On the Isles of Scilly today, the ever-present first-winter NORTHERN WATERTHRUSH was still performing today - either in front of the screen at the Lower Moors Shooter's Pool or at the nearby ISBG Pool - with a fairly vocal DUSKY WARBLER in exactly the same area and the first-winter WILSON'S SNIPE briefly. The first-winter UPLAND SANDPIPER continues to show well in the bulb fields at Maypole Junction, whilst the COMMON TREECREEPER remains in Carreg Dhu garden at Longstones.. A RADDE'S WARBLER and BLUETHROAT are both being seen in Troy Town, St Agnes, in the cabbage crop by the farm and at Castella Down, whilst also on St Agnes, a Siberian Lesser Whitethroat remains in Chapel Fields at Periglis Beach. Meanwhile, Tresco continues to host the LESSER YELLOWLEGS, PECTORAL SANDPIPER and SPOTTED CRAKE.

Belated news concerns a SWAINSON'S THRUSH on Friday 21 October in the front garden of Kirbuster Farm Museum at Birsay on Orkney (Norman Watt), whilst elsewhere in Orkney, the male SIBERIAN STONECHAT continues for a second day on North Ronaldsay and two NORTHERN TREECREEPERS have been located in recent days. Farther north still, incredibly the dapper male SIBERIAN RUBYTHROAT remains at Wick cottage (HU 441 392), Gulberwick, Lerwick (Shetland) - the longest staying individual ever (and now successfully twitched by no less than 90 observers). Meanwhile, Tiree's first-winter ASIATIC BROWN SHRIKE continues to perform at Balephuill, but without any takers other than the few resident birders.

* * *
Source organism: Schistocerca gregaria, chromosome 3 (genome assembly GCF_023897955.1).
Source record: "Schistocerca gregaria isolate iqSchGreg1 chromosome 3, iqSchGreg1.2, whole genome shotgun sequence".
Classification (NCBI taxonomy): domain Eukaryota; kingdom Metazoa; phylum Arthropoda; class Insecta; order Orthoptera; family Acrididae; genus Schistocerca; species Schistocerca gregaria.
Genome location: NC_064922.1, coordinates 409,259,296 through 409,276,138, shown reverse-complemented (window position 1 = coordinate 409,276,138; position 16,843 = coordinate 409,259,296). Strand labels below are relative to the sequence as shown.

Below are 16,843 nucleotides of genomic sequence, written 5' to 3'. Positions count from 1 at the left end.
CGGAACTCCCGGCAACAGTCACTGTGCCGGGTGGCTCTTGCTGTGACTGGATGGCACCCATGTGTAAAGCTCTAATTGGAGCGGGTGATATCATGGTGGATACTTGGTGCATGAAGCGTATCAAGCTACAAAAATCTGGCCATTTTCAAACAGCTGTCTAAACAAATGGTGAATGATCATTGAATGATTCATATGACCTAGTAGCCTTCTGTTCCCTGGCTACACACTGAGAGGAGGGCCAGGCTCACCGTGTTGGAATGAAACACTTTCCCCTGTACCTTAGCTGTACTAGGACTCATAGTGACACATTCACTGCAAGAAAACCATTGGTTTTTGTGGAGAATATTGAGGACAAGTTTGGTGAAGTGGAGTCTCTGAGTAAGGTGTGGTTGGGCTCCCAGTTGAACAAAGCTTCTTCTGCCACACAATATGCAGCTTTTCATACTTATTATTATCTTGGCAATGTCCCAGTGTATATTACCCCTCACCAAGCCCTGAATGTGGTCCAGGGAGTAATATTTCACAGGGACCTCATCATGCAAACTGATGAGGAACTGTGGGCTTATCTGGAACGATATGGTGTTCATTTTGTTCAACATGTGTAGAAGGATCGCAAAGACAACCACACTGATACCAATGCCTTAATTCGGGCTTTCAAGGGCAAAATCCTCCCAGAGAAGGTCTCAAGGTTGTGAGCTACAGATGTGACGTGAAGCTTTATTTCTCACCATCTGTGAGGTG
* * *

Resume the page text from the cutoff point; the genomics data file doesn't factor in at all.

A SHORE LARK is a rare bird for the London Recording Area and hence why a procession of local listers jumped the fence at the permit-access only Queen Elizabeth II Reservoir in the Walton complex in Surrey today.

A Continental BLACK-BELLIED DIPPER was a nice find today, frequenting the river at Fenso Marston Nature Reserve at Shipley (West Yorkshire), often with a resident Dipper.

The two juvenile LONG-BILLED DOWITCHERS remain at the east end of Blagdon Lake (Somerset), with the adult SPOTTED SANDPIPER nearby at Herriott's Bridge, Chew Valley lake (Avon) and the ever-present juvenile at the north end of the Plym Estuary at the Marsh Mills Roundabout, Plymouth (South Devon). A juvenile PECTORAL SANDPIPER in Cumbria is present for a second day on the Lyth Valley, in the field pool between Brigsteer and the A5074, 600 yards south of the Helsington Pool Bridge (SD 472 890), whilst the adult WHITE-RUMPED SANDPIPER is still present but flighty at Rutland Water (Leics). Another late juvenile PECTORAL SANDPIPER remains in County Durham - at the Castle Lake at Bishop Middleham, whilst another juvenile LONG-BILLED DOWITCHER is at the harbour wetland in Wigtown Bay (Dumfries & Galloway).